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James and Rose Smith

From Wikipedia, the free encyclopedia

James Smith and Rose Smith (née Richter) were film editors known for their work in the early days of Hollywood, specifically for their work at the American Mutoscope and Biograph Company working as editors for D.W. Griffith.

James Smith
Born(1892-03-07)March 7, 1892
DiedJuly 21, 1975(1975-07-21) (aged 83)
OccupationFilm editor
EmployerAmerican Mutoscope and Biograph Company 1921–30, Paramount Pictures 1935–41, United Artist Media Group 1944–47
Rose Smith
Born
Rose Richtel

(1897-03-06)March 6, 1897
DiedMay 29, 1962(1962-05-29) (aged 65)
OccupationFilm editor
EmployerAmerican Mutoscope and Biograph Company 1921–30, Paramount Pictures 1935–41, United Artist Media Group 1944–47
D.W. Griffith and Rose Smith c. 1920

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Transcription

James's career

James is credited in two films for acting early in his career and is also credited as editor in 75 films and TV shows from 1909 to 1958. While working at Biograph, he worked his way up the company starting as a worker in the shipping room to being promoted to editor. Smith is most well known for his work with D.W. Griffith. Richard Schickel described Smith's role with Griffith as “a skilled and very difficult task” because Griffith hardly ever worked according to script while working on feature films.[1]

He was one of Griffith's most important editors during his tenure at the Biograph Company, the other one being Robert Harron, who like Smith worked his was up the company to actor and editor starting from prop boy. Griffith enjoyed working with Smith so much that he could often be found working with him in the editing room.[2] Jimmie would work with Griffith from 1921 until 1930 and then go on to work for Paramount Pictures from 1935 until 1941. After working at Paramount for six years, he would work at United Artist Media Group from 1944 to 1947.

Rose's career

Rose Smith is credited as an actress in one film and in 19 films for her work as editor. According to IMDb, Rose Smith was not credited on-screen for six of the films she edited. She was known or credited as Rose Richter, her maiden name.

As an early woman in the film industry Rose faced scrutiny and was not credited in many movies she had worked on, including D.W. Griffith’s Intolerance and The Avenging Conscience. The Los Angeles Times described Rose's devotion to Griffith in 1925 when they reported that she had “been a cutter for D.W. Griffith since her little girl days.”[3]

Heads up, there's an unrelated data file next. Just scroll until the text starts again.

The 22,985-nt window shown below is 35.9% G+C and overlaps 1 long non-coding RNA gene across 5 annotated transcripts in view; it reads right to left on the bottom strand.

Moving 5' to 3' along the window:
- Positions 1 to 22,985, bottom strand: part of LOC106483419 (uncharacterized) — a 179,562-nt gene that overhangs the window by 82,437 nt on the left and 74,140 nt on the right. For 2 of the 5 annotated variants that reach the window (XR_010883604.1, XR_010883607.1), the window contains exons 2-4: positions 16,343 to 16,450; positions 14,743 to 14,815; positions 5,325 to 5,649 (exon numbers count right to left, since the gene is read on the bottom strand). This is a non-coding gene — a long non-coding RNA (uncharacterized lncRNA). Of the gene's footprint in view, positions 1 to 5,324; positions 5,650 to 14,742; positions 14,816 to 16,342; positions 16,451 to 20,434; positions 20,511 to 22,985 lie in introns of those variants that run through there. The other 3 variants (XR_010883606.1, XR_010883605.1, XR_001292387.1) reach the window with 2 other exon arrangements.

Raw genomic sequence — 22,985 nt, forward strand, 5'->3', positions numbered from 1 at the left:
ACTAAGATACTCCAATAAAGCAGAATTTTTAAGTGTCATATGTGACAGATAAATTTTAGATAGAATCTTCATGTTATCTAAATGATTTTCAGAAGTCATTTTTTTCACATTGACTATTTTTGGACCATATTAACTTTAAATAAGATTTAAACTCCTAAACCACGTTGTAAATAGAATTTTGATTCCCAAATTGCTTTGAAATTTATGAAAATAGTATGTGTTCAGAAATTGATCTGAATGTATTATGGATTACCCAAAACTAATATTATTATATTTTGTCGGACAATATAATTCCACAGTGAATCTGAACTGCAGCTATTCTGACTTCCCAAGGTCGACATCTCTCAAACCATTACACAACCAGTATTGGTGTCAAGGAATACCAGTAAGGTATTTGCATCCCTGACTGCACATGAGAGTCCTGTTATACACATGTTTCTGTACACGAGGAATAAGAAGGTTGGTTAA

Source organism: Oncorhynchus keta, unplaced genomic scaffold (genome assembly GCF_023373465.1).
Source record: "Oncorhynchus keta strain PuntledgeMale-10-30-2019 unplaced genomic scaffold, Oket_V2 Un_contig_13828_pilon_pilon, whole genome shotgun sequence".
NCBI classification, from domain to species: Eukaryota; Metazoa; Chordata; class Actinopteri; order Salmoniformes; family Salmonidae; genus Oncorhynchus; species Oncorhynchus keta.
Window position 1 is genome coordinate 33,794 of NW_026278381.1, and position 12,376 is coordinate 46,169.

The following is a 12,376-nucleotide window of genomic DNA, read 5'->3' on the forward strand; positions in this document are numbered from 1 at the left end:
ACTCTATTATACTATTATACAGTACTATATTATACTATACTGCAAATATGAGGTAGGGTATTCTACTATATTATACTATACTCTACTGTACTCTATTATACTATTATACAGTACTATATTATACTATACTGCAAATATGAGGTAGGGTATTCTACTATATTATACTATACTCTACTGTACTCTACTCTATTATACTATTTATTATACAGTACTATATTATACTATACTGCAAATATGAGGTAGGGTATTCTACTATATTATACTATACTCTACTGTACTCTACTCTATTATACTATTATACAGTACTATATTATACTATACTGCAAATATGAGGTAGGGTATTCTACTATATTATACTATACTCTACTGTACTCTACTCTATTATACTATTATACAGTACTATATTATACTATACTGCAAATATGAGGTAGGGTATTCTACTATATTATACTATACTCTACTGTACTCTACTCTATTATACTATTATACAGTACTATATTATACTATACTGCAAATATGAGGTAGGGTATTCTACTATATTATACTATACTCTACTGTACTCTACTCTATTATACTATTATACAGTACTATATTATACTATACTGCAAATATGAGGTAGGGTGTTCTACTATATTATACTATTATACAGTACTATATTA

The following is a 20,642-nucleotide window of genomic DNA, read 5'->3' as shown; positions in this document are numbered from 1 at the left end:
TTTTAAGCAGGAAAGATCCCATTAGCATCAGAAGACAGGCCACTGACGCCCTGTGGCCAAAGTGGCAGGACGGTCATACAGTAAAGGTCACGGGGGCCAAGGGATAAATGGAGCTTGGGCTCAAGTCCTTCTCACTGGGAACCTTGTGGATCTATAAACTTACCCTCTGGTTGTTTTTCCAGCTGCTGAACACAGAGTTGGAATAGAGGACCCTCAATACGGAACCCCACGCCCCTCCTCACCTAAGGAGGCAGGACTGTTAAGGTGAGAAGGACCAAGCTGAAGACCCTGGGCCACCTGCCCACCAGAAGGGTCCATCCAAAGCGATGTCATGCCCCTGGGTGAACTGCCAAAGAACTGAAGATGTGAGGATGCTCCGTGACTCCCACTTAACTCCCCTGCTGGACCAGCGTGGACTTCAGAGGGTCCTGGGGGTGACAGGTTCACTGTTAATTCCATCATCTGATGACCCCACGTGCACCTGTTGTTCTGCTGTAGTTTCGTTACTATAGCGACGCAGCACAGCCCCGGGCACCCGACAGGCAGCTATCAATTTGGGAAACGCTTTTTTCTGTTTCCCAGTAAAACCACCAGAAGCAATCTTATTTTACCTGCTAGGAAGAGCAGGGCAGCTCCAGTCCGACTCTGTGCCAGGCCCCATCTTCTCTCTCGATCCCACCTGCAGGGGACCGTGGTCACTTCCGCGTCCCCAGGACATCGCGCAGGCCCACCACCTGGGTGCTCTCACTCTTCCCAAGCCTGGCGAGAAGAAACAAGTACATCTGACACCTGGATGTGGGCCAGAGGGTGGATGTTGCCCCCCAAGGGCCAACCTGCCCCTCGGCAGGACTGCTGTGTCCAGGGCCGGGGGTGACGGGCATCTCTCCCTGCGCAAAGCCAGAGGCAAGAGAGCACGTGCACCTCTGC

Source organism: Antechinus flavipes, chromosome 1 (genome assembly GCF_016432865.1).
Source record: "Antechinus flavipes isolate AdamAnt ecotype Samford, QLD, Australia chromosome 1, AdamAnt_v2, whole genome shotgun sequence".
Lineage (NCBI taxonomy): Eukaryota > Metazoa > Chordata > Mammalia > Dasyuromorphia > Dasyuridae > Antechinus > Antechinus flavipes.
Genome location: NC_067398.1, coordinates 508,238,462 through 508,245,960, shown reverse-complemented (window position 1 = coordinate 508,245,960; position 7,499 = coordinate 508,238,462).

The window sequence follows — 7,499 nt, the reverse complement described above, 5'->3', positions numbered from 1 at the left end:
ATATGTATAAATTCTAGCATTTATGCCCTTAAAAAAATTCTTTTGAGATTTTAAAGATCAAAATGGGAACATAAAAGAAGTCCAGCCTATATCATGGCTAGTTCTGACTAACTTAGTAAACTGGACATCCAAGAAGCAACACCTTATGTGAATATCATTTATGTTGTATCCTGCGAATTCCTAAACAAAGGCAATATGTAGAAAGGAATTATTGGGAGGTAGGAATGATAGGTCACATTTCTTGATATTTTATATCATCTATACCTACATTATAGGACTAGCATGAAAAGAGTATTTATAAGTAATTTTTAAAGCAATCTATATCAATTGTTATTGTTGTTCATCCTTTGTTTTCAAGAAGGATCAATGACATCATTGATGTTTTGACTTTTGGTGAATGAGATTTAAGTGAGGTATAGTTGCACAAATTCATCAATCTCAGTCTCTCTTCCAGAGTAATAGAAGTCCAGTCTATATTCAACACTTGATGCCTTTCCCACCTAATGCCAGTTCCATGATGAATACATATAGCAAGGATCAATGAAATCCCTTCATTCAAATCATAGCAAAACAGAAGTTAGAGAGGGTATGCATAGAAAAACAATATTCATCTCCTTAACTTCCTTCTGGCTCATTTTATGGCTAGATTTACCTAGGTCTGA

James Smith(?unconfirmed) and wife editor Rose Smith
A still from Way Down East, D.W. Griffith (1920) Rose Smith (e.)

Biograph Company

The Smiths are both best known for their work at the Biograph Company, also known as the American Mutoscope and Biograph Company. As editors they worked on D.W. Griffith's controversial film The Birth of a Nation. This was one of the first films in which Rose joined Jimmie in the editing room for Griffith. Other films which Jimmie and Rose worked together on for Griffith included A Corner in Wheat, Abraham Lincoln, and Orphans of the Storm. Both Jimmie and Rose would show their devotion to their work and Griffith as they began work in New York then move with Griffith to California, the new hub of cinema.

End of career

Rose edited her last film Public Stenographer in 1934. Rose had a much shorter tenure in cinema then Jimmie due to her death on May 29, 1962, at the age of 65 in Glendale, California. James continued on his career in film long after Rose's career had ended, eventually moving from films into TV series in the '50s; however, his career ended in 1958 shortly before Rose's death. James died on July 21, 1975, at the age of 83 in Los Angeles, California.

James's filmography[4]

Editor

Editorial Department (3 Credits)

Actor (2 Credits)

Rose's filmography[5]

Editor

Actress

References

  1. ^ Stokes, Melvyn. D.W. Griffith's The Birth of a Nation: A History of "the Most Controversial Motion Picture of All Time" New York: Oxford UP, 2007. Print.
  2. ^ Schickel, Richard. D.W. Griffith: An American Life. New York: Simon and Schuster, 1984. Print.
  3. ^ “Rose Smith." In Jane Gaines, Radha Vatsal, and Monica Dall’Asta, eds. Women Film Pioneers Project. Center for Digital Research and Scholarship. New York, NY: Columbia University Libraries, 2013. Web. September 27, 2013. <https://wfpp.cdrs.columbia.edu/person/rosesmith/>
  4. ^ "James Smith". IMDb. Retrieved 2015-10-06.
  5. ^ "Rose Smith". IMDb. Retrieved 2015-10-06.
This page was last edited on 3 December 2022, at 17:19
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